sent out a warning after one of his domains was recently shut down "because the content of our website, in their opinion, fell outside of Libyan Islamic/Sharia Law."Ben Metcalfe has
This, in conjunction with a number of other factors, was enough for Metcalfe to state that the ".ly domain space should be considered unsafe" and that other sites, like bit.ly and ow.ly, should be forewarned.
Metcalfe writes that the Libyan government shut down vb.ly "without warning or notice". Vb.ly was a sex-positive URL shortener run by sex writer violet blue that was meant to be used to shorten links to NSFW links. Metcalfe argues that no offending content was hosted on the site and, therefor according to the letter of the law, vb.ly should not have been taken down.
Metcalfe outlines in the conclusion of his post what he's learned over the past two weeks since his domain was taken down:
- .ly domains deemed to be in violation of NIC.ly regulation are being deregistered and removed without warning - causing significant inconvenience and damage.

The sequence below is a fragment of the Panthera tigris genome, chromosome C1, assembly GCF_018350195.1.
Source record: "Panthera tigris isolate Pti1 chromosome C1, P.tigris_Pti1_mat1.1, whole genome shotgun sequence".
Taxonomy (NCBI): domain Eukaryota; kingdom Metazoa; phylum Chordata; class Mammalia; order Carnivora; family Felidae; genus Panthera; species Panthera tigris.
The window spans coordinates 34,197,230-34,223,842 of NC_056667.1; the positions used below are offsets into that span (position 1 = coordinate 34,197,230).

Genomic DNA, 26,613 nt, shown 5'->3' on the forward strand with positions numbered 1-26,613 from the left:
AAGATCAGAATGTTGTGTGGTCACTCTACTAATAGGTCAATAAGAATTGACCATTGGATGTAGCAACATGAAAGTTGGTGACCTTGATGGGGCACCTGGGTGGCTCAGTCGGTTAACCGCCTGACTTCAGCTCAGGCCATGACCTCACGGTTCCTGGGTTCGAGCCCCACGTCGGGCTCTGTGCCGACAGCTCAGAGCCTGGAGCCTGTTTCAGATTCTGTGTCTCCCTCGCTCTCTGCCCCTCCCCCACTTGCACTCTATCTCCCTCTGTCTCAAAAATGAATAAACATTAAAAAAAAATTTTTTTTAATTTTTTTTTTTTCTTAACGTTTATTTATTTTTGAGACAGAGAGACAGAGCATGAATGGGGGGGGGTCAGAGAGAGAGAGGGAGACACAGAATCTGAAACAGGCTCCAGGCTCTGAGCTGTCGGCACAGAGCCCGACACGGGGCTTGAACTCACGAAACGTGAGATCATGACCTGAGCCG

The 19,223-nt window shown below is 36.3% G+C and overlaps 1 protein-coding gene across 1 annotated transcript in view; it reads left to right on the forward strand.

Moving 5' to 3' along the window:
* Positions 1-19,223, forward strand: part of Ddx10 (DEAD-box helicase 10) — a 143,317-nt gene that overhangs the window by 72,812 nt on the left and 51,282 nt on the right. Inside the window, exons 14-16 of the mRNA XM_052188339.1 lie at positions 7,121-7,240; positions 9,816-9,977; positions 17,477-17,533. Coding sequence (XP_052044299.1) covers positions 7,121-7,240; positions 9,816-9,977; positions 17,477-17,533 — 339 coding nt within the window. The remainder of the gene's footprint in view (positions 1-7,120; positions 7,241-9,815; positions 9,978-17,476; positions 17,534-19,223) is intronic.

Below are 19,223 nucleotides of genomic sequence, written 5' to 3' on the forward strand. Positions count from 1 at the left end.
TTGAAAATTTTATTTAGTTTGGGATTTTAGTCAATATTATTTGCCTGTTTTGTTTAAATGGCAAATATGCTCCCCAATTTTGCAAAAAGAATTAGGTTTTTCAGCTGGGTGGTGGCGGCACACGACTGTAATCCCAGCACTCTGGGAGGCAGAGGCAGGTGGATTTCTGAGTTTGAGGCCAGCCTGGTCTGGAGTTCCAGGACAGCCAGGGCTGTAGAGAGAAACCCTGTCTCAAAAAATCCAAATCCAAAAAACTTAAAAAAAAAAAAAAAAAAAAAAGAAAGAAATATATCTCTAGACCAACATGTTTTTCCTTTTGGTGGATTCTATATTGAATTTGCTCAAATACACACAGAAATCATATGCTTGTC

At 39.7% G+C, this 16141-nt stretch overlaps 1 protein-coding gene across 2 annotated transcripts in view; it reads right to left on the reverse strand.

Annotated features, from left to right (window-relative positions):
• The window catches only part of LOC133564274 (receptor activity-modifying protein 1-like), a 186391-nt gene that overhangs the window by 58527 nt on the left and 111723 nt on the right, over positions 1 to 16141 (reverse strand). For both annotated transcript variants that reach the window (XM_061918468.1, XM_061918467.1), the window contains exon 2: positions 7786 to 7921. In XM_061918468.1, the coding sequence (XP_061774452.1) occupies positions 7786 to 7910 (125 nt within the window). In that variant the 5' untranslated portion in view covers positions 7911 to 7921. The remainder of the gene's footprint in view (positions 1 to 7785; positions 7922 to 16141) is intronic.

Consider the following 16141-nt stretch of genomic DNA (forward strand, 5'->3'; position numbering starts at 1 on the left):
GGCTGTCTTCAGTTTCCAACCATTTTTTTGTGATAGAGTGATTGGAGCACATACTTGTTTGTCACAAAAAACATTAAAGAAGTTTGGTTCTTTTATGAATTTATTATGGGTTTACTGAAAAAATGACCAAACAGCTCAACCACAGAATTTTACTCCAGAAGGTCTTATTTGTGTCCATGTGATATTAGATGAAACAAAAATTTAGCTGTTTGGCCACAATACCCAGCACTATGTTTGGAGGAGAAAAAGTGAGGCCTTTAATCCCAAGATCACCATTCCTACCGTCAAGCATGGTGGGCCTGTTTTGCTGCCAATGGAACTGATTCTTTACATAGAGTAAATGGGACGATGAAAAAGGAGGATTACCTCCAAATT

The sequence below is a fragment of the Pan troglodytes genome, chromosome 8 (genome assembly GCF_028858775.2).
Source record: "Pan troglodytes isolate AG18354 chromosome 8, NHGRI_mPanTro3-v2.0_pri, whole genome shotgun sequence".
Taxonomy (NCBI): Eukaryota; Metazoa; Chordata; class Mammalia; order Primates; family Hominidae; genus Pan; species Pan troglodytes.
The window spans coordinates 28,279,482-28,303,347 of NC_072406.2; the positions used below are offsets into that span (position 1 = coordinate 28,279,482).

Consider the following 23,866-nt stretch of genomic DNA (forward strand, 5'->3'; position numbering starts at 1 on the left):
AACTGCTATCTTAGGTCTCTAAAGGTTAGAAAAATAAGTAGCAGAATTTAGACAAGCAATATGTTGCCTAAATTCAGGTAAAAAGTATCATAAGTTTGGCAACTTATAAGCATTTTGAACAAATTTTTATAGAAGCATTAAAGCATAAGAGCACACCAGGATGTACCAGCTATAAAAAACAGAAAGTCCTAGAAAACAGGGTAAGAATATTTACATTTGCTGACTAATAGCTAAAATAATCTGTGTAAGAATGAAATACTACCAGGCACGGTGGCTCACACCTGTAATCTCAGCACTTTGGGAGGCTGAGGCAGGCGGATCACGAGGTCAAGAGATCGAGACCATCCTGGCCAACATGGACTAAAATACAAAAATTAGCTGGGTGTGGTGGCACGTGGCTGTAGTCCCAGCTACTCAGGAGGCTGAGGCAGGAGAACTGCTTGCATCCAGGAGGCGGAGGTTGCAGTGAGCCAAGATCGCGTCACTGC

- .ly domains are being deregistered and removed due to reasons that do not correspond to the regulations defined in the official NIC.ly Regulations.
- NIC.ly seems to want to extend their reach beyond the domain itself and regulate the content of websites that use a .ly domain. The concept amounts to censorship and makes .ly domains untenable to be used for user-generated content or url shorteners.
- Libyan Islamic/Sharia Law is being used to consider the validity of domains, which is unclear and obscure in terms of being able to know what is allowed and what isn't.
- NIC.ly have suddenly decided that <4 letter .ly domains should only be available to local Libyans and this appears to create motivation to recover what premium domains they can to go back into this new local-only pot of domains
"Anyone running a business relying on a website with a one, two or three letter .ly domain should be incredibly cautious," warns Metcalfe.
The primary argument here, though, is that if vb.ly can be taken down simply because it links to content that violates Libyan Islamic/Sharia law, then other URL shortnening services should certainly be wary. Maybe it's time for Bit.ly to go back and reconsider j.mp?
Update: Violet Blue has written about the takedown of vb.ly, including a letter from a representative from Libya Telecom and Technology. In the letter, the official writes that "had your domain merely been a URL shortener for general uses similar to bit.ly (as you claim) there would have been no problem with it."